Tonight we are blessed to go to our friend’s for dinner, so one less meal for me to fuss about. I have found that it’s been very helpful to share the cooking with dear friends, since if we eat with another family one night at their house, and one night at our house, each of us has just decreased our dinner preparation by one night that week! As we celebrate this wonderful holiday, I hope we can all remember the other “H”. Often I believe we talk about health and may even think about health as some difficult to obtain, scientifically and very specifically defined “state” that for so many reasons and even excuses, we simply can not attain, but we do secretly admire those around us who seem so thin and must not have to work for a living since they appear to work out all the time and therefore look so wonderful! Being healthy is simply can’t and should not be defined by anyone else other than ourselves. Certainly physicians can provide general guidelines and interpretation of specific markers that can suggest whether we are within the defined norms of “health”, for example, our good and “bad” cholesterol numbers, blood pressure, weight, belly circumference, absence of harmful habits like cigarette smoking, and/or excessive alcohol consumption. However, being healthy is definitely not simply taking the right combinations of medications to make our “numbers” fall within normal range for those “markers” of being healthy. I am certain that those who simply take medications to achieve the right looking numbers, but without healthy diet and adequate exercise, well, may succumb to illnesses and issues related to poor health much more likely than those who do make the time, effort, sacrifice, and embrace the notion of being “healthy” as an unalienable right.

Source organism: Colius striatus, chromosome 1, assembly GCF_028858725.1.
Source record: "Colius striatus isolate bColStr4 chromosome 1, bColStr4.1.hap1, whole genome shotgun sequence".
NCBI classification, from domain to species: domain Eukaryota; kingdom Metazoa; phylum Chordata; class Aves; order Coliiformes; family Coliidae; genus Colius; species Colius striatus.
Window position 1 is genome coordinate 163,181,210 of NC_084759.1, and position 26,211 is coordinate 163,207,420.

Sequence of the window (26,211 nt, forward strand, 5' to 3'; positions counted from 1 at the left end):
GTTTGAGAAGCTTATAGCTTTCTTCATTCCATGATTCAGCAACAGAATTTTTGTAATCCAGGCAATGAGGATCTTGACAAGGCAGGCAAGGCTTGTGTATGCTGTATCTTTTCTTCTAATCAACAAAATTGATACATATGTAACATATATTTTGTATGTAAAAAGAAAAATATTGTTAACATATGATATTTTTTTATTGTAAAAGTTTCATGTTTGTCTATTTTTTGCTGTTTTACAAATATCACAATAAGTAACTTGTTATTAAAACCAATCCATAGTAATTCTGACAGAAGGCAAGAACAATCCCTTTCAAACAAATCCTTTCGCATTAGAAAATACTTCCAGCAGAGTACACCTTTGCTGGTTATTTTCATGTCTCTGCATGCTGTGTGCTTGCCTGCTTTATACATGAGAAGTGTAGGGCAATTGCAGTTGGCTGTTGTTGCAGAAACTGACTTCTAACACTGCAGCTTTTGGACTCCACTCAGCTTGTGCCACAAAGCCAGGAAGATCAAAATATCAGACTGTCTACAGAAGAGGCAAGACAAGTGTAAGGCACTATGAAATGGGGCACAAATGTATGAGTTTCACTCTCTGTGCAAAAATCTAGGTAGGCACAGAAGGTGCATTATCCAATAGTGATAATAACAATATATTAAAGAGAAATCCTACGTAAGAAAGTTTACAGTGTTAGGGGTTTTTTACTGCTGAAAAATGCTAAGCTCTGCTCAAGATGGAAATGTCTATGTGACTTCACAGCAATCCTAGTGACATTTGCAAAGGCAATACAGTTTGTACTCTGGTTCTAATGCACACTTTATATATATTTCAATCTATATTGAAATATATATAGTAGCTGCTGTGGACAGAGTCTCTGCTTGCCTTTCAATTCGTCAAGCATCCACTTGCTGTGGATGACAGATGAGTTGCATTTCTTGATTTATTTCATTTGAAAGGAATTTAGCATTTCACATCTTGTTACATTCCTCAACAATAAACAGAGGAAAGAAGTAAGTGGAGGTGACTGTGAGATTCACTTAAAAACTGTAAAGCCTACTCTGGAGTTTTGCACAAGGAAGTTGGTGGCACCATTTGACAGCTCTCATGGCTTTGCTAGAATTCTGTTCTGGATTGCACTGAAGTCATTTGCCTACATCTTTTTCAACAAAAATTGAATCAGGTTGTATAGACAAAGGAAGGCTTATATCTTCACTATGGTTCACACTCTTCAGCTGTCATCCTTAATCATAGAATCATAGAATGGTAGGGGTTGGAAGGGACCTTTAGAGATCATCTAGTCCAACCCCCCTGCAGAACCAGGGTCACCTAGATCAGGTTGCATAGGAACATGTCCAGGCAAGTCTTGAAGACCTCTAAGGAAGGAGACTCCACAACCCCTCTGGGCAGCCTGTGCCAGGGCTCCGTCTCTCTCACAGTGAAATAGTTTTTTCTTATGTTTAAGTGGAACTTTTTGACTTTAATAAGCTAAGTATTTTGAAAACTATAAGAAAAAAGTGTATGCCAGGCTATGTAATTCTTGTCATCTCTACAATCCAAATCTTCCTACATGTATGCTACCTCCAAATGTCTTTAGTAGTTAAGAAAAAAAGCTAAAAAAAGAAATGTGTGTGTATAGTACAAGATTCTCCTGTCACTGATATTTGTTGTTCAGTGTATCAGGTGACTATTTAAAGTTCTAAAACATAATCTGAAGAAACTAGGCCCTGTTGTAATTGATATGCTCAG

Even though I am of Buddhist faith and believe in reincarnation, I know that this life, today, and every moment, I am here to exercise my right to avoiding suffering and helping those around me avoid suffering. Buddhism defines life as suffering, and our human nature results in our suffering. But we can consciously and thoughtfully try to respect and care for our bodies, as hard as that is in this current world. My shopping trip today involved mostly fresh fruits, vegetables, salmon, chicken, Boston pork butt (Dave is making pulled pork this weekend for company using his amazing Tragger grill!), but I also gave in and bought 1 4-pack of pudding cups, one package of “Turtle” candies, and a package of double chocolate Milano cookies. I know I am still a great mom because I did spend most of my time in the periphery of the store selecting fresh fruits and vegetables. The hour walk this morning helped me feel better about my decision to try and be as healthy as I can be, while enjoying company and great food tonight. We have to encourage ourselves and each other to view “Health” and being “Healthy” as not an option, but a goal that we can work towards in any way, big or small, as many days as we can, so that we feel better physically and mentally, and need as little medications or other “interventions” as possible. If we can do this, then our children and their children may have a chance to view being “healthy” and pursue health as an unalienable right.
Dr. Julie Wei is a pediatric ear, nose, and throat specialist and the author of A Healthier Wei. As a mother herself, Dr. Wei is a passionate advocate for improving children's health through better diet and dietary habits. She has been committed to helping parents learn how to eliminate their child's ear, nose, and throat problems simply by reducing excessive sugar and dairy intake, as well as minimizing habitual late night snacking. She hopes to raise awareness for the need for accountability by both medical professionals and parents to ensure that children are not prescribed or take unnecessary medications long term.
When she is not in the clinic, operating room, or conducting research, you will find her in the kitchen preparing food with love along with her daughter Claire. If you sit next to her on the plane, she will likely share with you information about how to minimize choking hazards in young children, and many other tips for improving your child's health.